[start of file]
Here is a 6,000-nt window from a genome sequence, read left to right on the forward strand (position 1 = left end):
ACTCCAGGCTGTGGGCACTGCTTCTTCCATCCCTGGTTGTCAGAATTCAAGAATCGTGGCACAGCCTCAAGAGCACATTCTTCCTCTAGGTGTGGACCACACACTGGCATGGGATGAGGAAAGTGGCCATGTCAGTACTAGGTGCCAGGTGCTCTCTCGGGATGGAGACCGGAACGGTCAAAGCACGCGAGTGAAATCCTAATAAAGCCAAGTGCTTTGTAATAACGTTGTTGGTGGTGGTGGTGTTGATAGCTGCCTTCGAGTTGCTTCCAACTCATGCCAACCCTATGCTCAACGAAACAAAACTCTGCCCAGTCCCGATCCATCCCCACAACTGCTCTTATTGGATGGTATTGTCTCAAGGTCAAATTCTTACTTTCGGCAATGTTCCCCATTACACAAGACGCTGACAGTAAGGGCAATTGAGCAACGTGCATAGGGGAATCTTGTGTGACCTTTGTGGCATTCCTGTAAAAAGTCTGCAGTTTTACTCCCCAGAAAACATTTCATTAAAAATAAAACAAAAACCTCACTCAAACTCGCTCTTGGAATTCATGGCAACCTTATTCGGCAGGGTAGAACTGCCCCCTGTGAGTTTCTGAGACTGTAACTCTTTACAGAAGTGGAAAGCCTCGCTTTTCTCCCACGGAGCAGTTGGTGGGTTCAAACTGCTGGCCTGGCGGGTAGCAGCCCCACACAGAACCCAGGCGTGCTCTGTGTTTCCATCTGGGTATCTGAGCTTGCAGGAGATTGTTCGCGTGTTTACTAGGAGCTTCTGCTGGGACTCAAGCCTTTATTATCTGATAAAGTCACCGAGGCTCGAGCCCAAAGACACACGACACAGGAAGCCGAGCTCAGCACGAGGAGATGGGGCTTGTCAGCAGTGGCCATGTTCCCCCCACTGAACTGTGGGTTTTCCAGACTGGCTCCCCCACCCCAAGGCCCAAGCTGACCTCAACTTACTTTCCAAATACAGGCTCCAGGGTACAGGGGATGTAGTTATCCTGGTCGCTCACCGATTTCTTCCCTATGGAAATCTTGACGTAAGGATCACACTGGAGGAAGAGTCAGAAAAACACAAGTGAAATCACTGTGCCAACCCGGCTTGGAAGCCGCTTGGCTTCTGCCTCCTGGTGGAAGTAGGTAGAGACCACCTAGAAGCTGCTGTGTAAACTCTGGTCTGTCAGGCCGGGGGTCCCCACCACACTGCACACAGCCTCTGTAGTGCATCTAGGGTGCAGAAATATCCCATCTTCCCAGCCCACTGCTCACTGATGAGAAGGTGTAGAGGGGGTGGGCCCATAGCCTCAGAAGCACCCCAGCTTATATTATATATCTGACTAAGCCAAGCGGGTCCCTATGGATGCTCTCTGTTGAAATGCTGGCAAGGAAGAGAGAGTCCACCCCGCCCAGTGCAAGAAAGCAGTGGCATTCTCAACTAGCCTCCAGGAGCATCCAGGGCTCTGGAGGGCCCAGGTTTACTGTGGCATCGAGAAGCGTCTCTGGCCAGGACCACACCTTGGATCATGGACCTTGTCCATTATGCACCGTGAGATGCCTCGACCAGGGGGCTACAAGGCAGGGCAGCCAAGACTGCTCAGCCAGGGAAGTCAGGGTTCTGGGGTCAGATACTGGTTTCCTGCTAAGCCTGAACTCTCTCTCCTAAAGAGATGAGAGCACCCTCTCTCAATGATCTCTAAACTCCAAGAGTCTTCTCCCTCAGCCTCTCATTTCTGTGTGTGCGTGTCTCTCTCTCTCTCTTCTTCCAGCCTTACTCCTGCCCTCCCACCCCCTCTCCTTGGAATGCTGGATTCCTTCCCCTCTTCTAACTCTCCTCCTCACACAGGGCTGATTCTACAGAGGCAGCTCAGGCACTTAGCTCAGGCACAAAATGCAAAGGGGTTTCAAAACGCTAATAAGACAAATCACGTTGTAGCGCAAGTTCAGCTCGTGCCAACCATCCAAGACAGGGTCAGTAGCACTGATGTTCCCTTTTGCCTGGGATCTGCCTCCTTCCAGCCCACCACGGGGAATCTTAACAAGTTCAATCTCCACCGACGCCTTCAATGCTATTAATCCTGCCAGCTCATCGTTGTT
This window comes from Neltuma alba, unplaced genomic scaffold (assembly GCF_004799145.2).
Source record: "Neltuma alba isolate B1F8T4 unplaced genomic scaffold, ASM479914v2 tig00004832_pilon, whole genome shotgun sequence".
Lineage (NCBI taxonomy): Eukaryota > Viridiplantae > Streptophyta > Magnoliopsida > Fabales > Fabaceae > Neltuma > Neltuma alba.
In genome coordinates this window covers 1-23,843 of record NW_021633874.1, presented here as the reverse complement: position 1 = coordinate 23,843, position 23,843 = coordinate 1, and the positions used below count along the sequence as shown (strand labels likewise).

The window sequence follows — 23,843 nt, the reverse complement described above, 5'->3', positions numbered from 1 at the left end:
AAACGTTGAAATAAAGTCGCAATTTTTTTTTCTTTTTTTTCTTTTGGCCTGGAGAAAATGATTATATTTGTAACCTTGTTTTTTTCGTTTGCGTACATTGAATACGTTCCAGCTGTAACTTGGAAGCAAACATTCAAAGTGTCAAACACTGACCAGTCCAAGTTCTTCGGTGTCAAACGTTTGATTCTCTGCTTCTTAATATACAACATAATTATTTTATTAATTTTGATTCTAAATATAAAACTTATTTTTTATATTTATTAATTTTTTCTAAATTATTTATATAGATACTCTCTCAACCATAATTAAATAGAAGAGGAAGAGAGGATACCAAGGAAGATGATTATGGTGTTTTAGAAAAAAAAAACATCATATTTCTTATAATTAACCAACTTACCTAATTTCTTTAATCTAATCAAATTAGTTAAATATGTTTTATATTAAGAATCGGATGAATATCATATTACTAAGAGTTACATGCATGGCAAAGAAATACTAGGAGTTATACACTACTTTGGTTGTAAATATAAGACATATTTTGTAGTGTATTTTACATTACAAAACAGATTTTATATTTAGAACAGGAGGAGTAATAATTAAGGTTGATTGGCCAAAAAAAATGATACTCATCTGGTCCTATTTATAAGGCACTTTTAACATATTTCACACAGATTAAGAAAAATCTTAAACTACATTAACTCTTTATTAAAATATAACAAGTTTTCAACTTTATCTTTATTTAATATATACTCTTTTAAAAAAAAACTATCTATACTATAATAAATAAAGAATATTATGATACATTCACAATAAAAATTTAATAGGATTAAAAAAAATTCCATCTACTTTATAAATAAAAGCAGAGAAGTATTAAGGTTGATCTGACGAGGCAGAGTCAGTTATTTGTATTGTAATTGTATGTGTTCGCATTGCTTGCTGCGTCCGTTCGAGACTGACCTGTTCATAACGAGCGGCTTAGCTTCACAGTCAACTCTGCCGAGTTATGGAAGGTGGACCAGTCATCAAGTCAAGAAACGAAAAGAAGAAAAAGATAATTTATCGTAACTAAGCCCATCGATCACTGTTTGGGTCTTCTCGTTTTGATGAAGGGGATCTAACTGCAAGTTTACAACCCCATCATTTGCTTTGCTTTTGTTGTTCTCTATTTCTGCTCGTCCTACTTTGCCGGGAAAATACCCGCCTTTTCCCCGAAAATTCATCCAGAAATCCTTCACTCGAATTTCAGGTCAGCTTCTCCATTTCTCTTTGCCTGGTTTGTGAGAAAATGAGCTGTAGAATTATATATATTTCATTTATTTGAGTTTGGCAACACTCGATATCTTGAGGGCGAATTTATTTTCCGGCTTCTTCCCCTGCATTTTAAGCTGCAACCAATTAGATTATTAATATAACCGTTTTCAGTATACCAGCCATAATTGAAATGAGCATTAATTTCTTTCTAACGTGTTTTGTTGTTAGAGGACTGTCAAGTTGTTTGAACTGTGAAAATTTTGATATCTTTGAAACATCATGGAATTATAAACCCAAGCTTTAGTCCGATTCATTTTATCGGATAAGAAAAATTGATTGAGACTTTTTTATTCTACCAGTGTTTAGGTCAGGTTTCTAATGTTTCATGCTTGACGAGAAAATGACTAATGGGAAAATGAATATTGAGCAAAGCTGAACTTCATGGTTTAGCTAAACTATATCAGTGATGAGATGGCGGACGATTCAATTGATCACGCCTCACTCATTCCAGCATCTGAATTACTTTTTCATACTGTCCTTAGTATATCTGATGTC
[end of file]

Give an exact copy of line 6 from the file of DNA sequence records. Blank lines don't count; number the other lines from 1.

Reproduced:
In genome coordinates this window covers 1-23,843 of record NW_021633874.1, presented here as the reverse complement: position 1 = coordinate 23,843, position 23,843 = coordinate 1, and the positions used below count along the sequence as shown (strand labels likewise).